Basel Committee consults on derivatives-related reforms to capital adequacy framework

Press release  | 
28 June 2013

The Basel Committee today released two consultative papers on the treatment of derivatives-related transactions under the capital adequacy framework.

The non-internal model method for capitalising counterparty credit risk exposures outlines a proposal to improve the methodology for assessing the counterparty credit risk associated with derivative transactions. The proposal would, when finalised, replace the capital framework's existing methods - the Current Exposure Method (CEM) and the Standardised Method. It improves on the risk sensitivity of the CEM by differentiating between margined and unmargined trades. The proposed non-internal model method updates supervisory factors to reflect the level of volatilities observed over the recent stress period and provides a more meaningful recognition of netting benefits. At the same time, the proposed method is suitable for a wide variety of derivatives transactions, reduces the scope for discretion by banks and avoids undue complexity.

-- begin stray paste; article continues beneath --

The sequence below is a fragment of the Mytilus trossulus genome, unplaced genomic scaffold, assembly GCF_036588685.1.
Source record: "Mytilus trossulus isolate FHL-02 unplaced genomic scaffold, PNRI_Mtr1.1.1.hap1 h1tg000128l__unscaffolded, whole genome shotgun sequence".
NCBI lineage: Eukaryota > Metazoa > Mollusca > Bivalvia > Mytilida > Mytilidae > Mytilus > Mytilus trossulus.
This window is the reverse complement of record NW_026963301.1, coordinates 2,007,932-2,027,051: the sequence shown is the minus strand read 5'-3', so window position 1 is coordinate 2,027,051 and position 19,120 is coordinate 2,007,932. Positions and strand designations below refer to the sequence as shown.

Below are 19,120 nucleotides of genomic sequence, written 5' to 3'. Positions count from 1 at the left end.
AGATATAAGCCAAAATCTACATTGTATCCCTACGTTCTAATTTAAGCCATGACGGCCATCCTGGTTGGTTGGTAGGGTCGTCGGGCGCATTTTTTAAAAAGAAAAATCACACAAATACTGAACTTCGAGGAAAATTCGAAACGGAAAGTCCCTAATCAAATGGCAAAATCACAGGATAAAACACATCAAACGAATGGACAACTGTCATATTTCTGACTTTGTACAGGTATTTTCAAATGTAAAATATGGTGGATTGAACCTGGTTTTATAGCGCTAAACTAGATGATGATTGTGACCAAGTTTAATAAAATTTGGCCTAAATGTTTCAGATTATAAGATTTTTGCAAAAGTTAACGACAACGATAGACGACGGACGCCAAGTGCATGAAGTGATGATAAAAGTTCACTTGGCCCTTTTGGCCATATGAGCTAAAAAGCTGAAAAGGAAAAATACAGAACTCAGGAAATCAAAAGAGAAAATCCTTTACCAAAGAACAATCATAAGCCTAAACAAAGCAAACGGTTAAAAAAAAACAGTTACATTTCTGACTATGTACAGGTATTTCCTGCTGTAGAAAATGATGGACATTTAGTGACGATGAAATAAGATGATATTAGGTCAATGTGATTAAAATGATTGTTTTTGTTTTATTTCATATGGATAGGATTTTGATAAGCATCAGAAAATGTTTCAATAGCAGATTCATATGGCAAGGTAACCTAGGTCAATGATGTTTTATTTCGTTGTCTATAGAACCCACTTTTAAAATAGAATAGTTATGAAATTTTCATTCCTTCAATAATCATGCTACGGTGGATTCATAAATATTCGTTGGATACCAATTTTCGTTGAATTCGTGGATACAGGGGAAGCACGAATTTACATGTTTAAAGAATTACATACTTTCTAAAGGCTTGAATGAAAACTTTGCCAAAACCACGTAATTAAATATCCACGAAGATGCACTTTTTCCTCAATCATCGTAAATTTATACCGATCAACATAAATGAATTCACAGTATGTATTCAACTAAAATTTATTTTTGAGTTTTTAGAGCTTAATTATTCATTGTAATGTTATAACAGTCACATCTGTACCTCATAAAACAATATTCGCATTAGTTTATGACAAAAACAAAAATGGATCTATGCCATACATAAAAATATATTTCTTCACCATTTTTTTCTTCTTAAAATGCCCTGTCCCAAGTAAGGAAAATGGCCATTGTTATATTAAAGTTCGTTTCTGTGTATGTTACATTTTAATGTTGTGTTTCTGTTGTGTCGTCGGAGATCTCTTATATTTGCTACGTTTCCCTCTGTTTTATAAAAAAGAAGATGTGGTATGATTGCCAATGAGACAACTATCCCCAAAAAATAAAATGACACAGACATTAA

Capital treatment of bank exposures to central counterparties sets out proposals for calculating regulatory capital for a bank's exposures to central counterparties (CCPs). This proposal has been developed in close cooperation with the Committee on Payment and Settlement Systems (CPSS) and the International Organization of Securities Commissions (IOSCO). It is designed to replace an interim treatment for bank exposures to CCPs issued by the Basel Committee in July 2012.

Stefan Ingves, Chairman of the Basel Committee and Governor of Sveriges Riksbank, said "these two proposals continue the Committee's work to finalise the post-crisis overhaul of the capital framework, as well as contributing to broader G20 efforts to encourage central clearing and so improve the resilience of derivatives markets."

The Basel Committee welcomes comments on this consultative document. Comments on the proposals should be submitted by Friday 27 September 2013 by e-mail to: Alternatively, comments may be sent by post to: Secretariat of the Basel Committee on Banking Supervision, Bank for International Settlements, CH-4002 Basel, Switzerland. All comments may be published on the website of the Bank for International Settlements unless a comment contributor explicitly requests confidential treatment.